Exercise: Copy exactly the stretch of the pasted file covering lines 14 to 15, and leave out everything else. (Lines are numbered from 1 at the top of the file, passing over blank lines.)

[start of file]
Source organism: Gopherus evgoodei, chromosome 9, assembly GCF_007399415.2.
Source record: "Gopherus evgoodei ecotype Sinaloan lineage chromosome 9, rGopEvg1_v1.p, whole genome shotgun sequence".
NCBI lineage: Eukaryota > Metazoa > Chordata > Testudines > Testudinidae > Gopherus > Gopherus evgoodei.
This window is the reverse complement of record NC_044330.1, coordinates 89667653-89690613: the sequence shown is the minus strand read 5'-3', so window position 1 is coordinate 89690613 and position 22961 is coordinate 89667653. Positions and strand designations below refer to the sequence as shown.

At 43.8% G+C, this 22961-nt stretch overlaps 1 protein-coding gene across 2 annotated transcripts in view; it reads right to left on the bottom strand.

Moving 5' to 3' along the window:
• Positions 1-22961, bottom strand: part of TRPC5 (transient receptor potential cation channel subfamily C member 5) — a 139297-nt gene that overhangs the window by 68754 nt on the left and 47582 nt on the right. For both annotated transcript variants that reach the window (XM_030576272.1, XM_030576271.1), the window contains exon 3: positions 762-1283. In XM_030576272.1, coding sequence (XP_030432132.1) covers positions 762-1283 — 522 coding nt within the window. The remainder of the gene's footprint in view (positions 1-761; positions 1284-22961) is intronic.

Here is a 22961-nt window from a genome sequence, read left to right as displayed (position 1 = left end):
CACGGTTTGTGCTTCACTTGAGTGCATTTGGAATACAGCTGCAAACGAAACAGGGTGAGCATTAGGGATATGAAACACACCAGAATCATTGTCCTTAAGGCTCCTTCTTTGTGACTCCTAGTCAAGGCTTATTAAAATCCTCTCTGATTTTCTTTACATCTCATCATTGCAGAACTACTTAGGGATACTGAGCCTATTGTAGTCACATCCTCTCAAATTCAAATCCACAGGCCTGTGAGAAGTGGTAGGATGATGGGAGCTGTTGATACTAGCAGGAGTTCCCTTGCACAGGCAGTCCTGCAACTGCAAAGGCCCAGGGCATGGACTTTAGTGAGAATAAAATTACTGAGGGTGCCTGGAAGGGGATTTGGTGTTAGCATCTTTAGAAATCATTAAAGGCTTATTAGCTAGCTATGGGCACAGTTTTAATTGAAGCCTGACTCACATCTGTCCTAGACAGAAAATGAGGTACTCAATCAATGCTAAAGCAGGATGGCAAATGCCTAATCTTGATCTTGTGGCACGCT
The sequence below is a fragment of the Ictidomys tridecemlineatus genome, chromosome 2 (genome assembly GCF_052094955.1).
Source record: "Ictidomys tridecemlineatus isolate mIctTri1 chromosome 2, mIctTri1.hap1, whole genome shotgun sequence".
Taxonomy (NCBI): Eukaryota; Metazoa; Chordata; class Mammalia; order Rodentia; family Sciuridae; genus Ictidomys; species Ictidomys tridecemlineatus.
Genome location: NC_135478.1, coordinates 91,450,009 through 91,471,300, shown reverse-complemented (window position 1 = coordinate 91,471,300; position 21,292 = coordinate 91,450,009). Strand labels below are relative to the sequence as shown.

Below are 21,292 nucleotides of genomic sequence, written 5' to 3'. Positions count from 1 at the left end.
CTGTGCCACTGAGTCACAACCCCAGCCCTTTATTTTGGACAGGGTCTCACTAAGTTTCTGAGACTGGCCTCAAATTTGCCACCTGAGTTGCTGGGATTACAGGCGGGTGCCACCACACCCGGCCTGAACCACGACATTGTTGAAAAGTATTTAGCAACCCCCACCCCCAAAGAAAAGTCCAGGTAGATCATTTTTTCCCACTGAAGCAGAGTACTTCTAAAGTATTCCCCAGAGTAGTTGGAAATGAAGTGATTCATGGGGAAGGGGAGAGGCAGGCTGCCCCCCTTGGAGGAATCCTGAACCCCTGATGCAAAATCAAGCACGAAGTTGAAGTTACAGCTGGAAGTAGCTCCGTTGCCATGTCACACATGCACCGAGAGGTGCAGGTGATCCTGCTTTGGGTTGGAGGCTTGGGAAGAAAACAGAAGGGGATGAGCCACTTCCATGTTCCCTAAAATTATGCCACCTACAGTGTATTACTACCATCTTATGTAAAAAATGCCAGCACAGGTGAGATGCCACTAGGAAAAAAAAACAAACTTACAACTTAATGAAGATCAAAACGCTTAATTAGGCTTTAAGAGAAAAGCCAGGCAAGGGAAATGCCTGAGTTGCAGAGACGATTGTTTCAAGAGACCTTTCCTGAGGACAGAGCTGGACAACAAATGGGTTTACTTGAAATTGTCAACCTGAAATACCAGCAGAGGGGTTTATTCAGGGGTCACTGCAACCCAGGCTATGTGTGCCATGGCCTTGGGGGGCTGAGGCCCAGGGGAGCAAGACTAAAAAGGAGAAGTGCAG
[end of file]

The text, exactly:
Below are 21,292 nucleotides of genomic sequence, written 5' to 3'. Positions count from 1 at the left end.
CTGTGCCACTGAGTCACAACCCCAGCCCTTTATTTTGGACAGGGTCTCACTAAGTTTCTGAGACTGGCCTCAAATTTGCCACCTGAGTTGCTGGGATTACAGGCGGGTGCCACCACACCCGGCCTGAACCACGACATTGTTGAAAAGTATTTAGCAACCCCCACCCCCAAAGAAAAGTCCAGGTAGATCATTTTTTCCCACTGAAGCAGAGTACTTCTAAAGTATTCCCCAGAGTAGTTGGAAATGAAGTGATTCATGGGGAAGGGGAGAGGCAGGCTGCCCCCCTTGGAGGAATCCTGAACCCCTGATGCAAAATCAAGCACGAAGTTGAAGTTACAGCTGGAAGTAGCTCCGTTGCCATGTCACACATGCACCGAGAGGTGCAGGTGATCCTGCTTTGGGTTGGAGGCTTGGGAAGAAAACAGAAGGGGATGAGCCACTTCCATGTTCCCTAAAATTATGCCACCTACAGTGTATTACTACCATCTTATGTAAAAAATGCCAGCACAGGTGAGATGCCACTAGGAAAAAAAAACAAACTTACAACTTAATGAAGATCAAAACGCTTAATTAGGCTTTAAGAGAAAAGCCAGGCAAGGGAAATGCCTGAGTTGCAGAGACGATTGTTTCAAGAGACCTTTCCTGAGGACAGAGCTGGACAACAAATGGGTTTACTTGAAATTGTCAACCTGAAATACCAGCAGAGGGGTTTATTCAGGGGTCACTGCAACCCAGGCTATGTGTGCCATGGCCTTGGGGGGCTGAGGCCCAGGGGAGCAAGACTAAAAAGGAGAAGTGCAG